The rate of “cash burn” within automotive sector businesses will come under close scrutiny during the COVID-19 coronavirus lockdown, according to GlobalData.
The Automotive industry analyst said that as the lockdown persists in a UK new car market that is unlikely to surpass 1.7 million units in 2020, the decline in trading is set to become “even more vertiginous” and attract attention to the financial fortunes of OEMs, suppliers and car retailers.
David Leggett, Automotive Analyst at GlobalData, noted that yesterday’s new car registrations volume data, published by the Society of Motor Manufacturers and Traders (SMMT), showed “a steeper fall than we saw during the last financial crisis”, underlining the heavy impact on the automotive industry being wrought by the COVID-19 crisis.
Leggett added: "April will likely turn out to be a month of full lockdown in the UK, which would see an even more vertiginous decline year-on-year.
"Even assuming a recovery later in the year, net consumer spending will be well down on pre-crisis levels and the UK car market will struggle to reach 1.7 million units against previous expectations that it would turn out in excess of two million units.
"The severe slump to demand means huge challenges ahead for vehicle manufacturers and suppliers who are struggling with cash flow while the crisis persists, with plants shut and the new vehicle market seized up.
"Company cash positions and rates of burn will come under increasing scrutiny in the coming months."
Car retailers urged to stand firm
In a webinar last week, ASE Global’s chairman Mike Jones said dealers should maintain or increase dialogue with their banks and funders during the current crisis, adding: “We should be planning for the future, looking at what the cash position will be, to tell them about potential problems and have plans A, B and C ready.”
He said dealers can be building a pipeline, to get arranged for a fast start when showrooms open again.
Historically, after other crises, new car sales and service bookings once recovery begins can lag slightly but used car sales build quickly, he said.
Jones also advised all dealers to “steer clear” from cashing out of stock if possible.
“The one thing people shouldn’t be doing is panic selling,” he said. “It’s very difficult from a cashflow point of view, but there is no market out there from a demand point of view, so if people are looking to liquidate stock it’s a phenomenally difficult time to do that.”
COVID-19’s impact on EV sales
GlobalData’s recent analysis of the impact of the coronavirus outbreak extended into the potential setbacks that ever lower fuel prices could have on car buyers’ desire to buy and electric vehicle (EV) once the market is up and running once more.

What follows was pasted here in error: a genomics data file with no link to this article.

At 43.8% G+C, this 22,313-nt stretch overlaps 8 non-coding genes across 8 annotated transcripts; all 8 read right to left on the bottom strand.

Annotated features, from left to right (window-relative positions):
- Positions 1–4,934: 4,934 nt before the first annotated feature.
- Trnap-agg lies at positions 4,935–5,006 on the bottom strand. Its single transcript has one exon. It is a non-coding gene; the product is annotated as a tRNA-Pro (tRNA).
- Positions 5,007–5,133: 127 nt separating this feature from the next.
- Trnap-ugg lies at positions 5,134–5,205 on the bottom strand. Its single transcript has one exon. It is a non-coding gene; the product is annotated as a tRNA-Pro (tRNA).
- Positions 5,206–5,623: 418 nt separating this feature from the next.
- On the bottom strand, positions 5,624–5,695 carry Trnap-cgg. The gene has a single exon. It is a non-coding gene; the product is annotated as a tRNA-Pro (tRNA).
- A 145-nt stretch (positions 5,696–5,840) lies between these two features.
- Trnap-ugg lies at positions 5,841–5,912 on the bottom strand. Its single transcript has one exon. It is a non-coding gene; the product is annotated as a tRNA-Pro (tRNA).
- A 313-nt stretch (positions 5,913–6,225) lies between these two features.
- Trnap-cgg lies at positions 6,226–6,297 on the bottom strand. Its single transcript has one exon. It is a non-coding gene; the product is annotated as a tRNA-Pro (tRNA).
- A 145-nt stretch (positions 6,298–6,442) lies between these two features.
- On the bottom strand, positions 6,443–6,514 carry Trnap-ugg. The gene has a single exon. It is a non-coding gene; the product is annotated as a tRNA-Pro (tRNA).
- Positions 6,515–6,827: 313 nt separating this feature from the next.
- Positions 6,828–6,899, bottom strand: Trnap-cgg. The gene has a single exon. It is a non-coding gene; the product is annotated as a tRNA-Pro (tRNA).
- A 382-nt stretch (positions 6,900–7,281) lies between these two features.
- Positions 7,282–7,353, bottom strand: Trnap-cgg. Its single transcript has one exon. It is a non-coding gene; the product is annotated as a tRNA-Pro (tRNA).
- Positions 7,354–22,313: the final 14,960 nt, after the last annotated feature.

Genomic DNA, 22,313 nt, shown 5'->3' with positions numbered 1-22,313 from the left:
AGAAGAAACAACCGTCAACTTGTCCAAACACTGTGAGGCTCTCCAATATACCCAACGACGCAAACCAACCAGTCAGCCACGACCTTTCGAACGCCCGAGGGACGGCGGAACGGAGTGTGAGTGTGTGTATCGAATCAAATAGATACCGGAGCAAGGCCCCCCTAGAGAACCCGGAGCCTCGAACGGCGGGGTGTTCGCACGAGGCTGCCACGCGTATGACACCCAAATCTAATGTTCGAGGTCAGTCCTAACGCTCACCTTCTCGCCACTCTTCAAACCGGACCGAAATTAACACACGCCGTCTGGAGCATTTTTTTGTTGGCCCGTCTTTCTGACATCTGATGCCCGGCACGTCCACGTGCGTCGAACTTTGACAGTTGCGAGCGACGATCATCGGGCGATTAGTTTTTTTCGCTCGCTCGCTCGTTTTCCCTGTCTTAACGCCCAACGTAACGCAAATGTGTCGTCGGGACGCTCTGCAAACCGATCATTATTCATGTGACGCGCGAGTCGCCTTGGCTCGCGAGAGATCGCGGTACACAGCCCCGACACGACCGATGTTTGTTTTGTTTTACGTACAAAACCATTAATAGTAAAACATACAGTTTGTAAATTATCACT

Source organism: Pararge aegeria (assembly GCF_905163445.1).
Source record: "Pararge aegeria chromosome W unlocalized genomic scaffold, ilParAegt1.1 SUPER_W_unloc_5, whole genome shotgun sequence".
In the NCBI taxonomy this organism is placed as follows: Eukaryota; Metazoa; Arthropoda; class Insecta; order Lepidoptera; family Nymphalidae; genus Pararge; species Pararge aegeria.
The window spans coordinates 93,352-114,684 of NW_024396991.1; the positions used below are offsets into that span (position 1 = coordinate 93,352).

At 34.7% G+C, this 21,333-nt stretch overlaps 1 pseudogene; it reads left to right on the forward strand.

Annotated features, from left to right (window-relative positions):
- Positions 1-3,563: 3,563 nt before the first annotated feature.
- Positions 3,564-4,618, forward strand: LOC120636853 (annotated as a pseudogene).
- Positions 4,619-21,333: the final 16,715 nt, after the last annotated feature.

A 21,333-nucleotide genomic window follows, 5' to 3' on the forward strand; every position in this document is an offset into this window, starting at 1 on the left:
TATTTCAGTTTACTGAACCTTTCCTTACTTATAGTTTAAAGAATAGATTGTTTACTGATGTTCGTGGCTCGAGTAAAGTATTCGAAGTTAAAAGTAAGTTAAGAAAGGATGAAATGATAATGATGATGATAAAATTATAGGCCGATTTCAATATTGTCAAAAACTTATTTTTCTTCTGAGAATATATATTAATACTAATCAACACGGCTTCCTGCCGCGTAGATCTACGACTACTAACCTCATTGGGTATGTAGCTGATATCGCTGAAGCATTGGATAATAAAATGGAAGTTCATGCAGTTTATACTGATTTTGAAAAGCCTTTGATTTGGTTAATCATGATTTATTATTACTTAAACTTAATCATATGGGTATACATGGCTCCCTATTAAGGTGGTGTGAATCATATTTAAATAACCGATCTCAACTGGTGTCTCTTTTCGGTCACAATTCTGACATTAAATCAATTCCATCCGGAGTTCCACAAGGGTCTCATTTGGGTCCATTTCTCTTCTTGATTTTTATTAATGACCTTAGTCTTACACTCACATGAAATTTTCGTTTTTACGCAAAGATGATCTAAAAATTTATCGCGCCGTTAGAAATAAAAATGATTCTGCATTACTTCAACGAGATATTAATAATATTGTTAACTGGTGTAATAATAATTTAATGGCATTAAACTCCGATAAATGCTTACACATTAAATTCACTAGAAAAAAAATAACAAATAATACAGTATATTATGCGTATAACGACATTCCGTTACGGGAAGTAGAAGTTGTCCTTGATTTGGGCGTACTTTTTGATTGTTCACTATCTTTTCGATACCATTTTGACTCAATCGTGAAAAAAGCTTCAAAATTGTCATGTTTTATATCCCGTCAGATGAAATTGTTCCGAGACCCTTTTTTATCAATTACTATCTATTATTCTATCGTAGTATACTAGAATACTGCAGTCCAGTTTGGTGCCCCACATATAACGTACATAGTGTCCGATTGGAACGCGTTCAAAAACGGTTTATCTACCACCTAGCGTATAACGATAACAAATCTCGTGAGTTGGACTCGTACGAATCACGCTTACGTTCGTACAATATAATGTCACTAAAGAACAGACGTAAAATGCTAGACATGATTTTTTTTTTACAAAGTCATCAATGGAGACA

Car manufacturers have been keen to drive alternative fuel vehicle (AFV) sales in 2020 as an influx of new models reaches showrooms in time to mitigate the impact of new EU emissions regulations which can result in stringent fines.
But GlobalData said that the COVID-19 crisis could reduce EV demand and impair EU efforts to significantly reduce average new vehicle CO2 emissions.
Mike Vousden, Automotive Analyst at GlobalData, said: “GlobalData’s analysis suggests that low oil prices will lead to a longer waits for the reduced fuel costs offered by electric vehicles (EVs) to amortize their higher purchase prices.
"This could prove very problematic for the industry in a year that was supposed to mark the big shift to EVs to reduce fleet CO2 emissions in line with new tighter EU CO2 targets.”
EVs typically cost more than an equivalent internal-combustion-engined (ICE) vehicle but their lower running costs reduce that price differential over time and, in the longer term, end up costing less overall than their ICE counterparts.
However, the amount of time taken to make up that price differential depends on the cost of fuel.
Higher prices at the pumps mean EVs make up their extra purchase cost sooner, GlobalData observed, while lower fuel prices see ICE cars remain cheaper than EVs for longer.
Vouden said: "Much lower pump prices for gasoline and diesel have been ushered in by the COVID-19 crisis and a big hit to global oil demand.
“If pump prices are low in the long-term this will throw into question the economic case for users switching to electric vehicles.
"In the long run, this could see fewer motorists switching to EVs, putting the government’s ambitious targets for electrification at risk and potentially bringing increased fines for the vehicle manufacturers not complying with EU fleet average CO2 targets."